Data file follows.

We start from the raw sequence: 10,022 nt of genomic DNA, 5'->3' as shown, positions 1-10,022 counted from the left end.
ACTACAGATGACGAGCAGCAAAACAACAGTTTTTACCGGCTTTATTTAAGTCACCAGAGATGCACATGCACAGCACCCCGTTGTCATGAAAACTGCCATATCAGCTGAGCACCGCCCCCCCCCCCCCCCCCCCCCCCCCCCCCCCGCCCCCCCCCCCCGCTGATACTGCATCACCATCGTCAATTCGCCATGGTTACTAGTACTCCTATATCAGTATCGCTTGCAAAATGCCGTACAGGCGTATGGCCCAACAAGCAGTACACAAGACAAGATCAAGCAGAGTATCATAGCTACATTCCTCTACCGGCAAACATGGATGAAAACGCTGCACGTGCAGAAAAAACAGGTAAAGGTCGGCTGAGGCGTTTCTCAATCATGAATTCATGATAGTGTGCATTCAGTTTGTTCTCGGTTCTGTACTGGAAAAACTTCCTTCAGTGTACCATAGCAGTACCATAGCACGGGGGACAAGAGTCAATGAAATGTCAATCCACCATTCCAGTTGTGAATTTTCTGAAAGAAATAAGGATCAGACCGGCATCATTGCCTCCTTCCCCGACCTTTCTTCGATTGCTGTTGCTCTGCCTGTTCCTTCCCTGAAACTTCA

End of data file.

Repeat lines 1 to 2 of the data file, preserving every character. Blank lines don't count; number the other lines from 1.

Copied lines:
We start from the raw sequence: 10,022 nt of genomic DNA, 5'->3' as shown, positions 1-10,022 counted from the left end.
ACTACAGATGACGAGCAGCAAAACAACAGTTTTTACCGGCTTTATTTAAGTCACCAGAGATGCACATGCACAGCACCCCGTTGTCATGAAAACTGCCATATCAGCTGAGCACCGCCCCCCCCCCCCCCCCCCCCCCCCCCCCCCCGCCCCCCCCCCCCGCTGATACTGCATCACCATCGTCAATTCGCCATGGTTACTAGTACTCCTATATCAGTATCGCTTGCAAAATGCCGTACAGGCGTATGGCCCAACAAGCAGTACACAAGACAAGATCAAGCAGAGTATCATAGCTACATTCCTCTACCGGCAAACATGGATGAAAACGCTGCACGTGCAGAAAAAACAGGTAAAGGTCGGCTGAGGCGTTTCTCAATCATGAATTCATGATAGTGTGCATTCAGTTTGTTCTCGGTTCTGTACTGGAAAAACTTCCTTCAGTGTACCATAGCAGTACCATAGCACGGGGGACAAGAGTCAATGAAATGTCAATCCACCATTCCAGTTGTGAATTTTCTGAAAGAAATAAGGATCAGACCGGCATCATTGCCTCCTTCCCCGACCTTTCTTCGATTGCTGTTGCTCTGCCTGTTCCTTCCCTGAAACTTCA